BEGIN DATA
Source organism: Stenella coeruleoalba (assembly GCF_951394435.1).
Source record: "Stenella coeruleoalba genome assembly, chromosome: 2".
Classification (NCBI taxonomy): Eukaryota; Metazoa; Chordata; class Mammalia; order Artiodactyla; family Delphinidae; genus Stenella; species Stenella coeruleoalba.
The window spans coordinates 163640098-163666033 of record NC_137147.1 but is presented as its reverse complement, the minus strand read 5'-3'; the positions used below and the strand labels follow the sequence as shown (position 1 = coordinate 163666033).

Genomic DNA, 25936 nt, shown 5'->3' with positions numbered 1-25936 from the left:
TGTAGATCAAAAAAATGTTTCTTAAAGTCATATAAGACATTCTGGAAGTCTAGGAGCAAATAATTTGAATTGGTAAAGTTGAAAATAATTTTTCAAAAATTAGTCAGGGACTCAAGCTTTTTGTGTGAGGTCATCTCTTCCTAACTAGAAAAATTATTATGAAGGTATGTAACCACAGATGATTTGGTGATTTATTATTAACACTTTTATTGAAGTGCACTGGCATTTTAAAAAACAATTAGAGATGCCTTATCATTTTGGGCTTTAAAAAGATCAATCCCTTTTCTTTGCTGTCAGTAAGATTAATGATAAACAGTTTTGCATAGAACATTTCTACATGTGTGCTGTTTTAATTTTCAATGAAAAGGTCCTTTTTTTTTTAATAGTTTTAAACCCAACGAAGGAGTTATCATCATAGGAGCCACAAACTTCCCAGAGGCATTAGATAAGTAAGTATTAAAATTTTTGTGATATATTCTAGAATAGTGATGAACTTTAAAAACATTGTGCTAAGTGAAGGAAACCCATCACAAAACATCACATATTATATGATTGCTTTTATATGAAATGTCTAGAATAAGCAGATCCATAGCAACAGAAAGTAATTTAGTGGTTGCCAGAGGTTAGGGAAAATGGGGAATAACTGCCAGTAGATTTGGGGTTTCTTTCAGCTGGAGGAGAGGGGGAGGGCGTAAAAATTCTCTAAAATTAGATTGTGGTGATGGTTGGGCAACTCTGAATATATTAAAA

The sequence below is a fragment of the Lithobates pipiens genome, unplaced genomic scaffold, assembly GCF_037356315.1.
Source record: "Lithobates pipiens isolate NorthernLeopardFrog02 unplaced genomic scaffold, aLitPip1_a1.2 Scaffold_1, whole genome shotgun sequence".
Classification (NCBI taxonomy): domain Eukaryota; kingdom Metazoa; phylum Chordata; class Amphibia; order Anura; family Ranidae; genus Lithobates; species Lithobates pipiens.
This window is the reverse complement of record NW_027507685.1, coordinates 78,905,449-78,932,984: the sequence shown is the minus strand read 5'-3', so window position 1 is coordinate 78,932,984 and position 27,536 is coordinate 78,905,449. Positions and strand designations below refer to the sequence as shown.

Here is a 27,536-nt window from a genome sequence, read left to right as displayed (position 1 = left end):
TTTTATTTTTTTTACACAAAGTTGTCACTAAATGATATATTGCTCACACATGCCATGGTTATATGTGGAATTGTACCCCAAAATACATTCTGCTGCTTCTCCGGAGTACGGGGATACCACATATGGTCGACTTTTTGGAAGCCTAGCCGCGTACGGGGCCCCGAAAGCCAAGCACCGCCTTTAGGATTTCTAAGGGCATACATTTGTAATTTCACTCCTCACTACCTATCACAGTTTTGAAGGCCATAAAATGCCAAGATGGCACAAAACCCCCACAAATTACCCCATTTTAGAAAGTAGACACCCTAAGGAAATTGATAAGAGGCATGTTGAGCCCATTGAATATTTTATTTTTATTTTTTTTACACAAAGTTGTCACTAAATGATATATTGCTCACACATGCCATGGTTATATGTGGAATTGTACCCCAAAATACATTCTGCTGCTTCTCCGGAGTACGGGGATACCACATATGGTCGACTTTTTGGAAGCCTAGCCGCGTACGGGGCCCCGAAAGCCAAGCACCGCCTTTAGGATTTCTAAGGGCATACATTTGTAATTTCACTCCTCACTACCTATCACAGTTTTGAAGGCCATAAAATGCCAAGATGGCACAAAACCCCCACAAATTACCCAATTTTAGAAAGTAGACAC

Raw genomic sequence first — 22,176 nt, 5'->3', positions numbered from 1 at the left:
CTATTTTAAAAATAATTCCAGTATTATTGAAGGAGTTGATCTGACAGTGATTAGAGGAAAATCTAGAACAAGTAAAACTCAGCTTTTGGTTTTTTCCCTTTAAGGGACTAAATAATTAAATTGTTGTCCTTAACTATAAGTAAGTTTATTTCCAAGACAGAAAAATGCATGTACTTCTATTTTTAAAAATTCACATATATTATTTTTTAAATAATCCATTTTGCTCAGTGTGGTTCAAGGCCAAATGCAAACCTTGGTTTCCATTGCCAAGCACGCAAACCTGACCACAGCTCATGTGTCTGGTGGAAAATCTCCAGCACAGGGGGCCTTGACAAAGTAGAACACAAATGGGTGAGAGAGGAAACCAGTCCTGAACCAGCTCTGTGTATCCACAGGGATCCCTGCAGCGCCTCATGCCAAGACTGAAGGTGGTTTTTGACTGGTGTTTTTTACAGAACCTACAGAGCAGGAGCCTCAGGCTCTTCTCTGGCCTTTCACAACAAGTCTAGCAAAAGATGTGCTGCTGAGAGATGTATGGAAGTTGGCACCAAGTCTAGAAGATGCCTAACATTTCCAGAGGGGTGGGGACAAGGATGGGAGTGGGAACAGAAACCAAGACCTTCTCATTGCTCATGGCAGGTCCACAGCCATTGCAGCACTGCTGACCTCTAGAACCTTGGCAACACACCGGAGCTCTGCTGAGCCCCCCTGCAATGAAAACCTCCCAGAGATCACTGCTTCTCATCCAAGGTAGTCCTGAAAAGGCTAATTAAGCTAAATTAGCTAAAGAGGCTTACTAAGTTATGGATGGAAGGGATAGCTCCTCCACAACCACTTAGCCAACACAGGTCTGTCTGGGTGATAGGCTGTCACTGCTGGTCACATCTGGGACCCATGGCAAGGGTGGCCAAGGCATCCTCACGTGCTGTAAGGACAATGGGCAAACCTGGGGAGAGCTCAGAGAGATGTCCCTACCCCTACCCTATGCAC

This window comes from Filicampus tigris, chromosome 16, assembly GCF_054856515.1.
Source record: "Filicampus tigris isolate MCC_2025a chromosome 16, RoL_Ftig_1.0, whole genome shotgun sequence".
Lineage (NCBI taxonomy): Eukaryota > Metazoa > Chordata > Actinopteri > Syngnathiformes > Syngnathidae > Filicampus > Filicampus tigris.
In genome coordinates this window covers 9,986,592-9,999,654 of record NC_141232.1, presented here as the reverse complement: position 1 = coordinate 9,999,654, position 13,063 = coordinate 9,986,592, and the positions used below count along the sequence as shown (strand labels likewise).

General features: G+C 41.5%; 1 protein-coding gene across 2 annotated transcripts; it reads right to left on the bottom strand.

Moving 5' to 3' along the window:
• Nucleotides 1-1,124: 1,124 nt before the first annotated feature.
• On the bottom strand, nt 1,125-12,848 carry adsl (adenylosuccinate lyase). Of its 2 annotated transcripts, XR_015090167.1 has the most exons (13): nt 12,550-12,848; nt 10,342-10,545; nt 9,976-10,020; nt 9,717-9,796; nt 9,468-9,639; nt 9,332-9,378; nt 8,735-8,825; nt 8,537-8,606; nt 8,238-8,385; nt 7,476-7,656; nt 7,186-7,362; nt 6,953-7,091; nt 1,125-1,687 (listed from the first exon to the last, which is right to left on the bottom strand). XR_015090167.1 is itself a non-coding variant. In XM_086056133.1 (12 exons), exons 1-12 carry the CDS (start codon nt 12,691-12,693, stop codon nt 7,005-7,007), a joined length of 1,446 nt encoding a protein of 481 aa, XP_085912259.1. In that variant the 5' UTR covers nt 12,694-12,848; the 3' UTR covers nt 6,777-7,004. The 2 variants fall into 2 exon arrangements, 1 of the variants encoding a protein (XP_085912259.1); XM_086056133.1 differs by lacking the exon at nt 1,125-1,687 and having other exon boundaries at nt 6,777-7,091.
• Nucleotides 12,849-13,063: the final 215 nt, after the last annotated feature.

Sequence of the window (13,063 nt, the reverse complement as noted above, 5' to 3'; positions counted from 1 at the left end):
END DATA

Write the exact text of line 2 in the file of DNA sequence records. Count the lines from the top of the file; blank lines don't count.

Source record: "Stenella coeruleoalba genome assembly, chromosome: 2".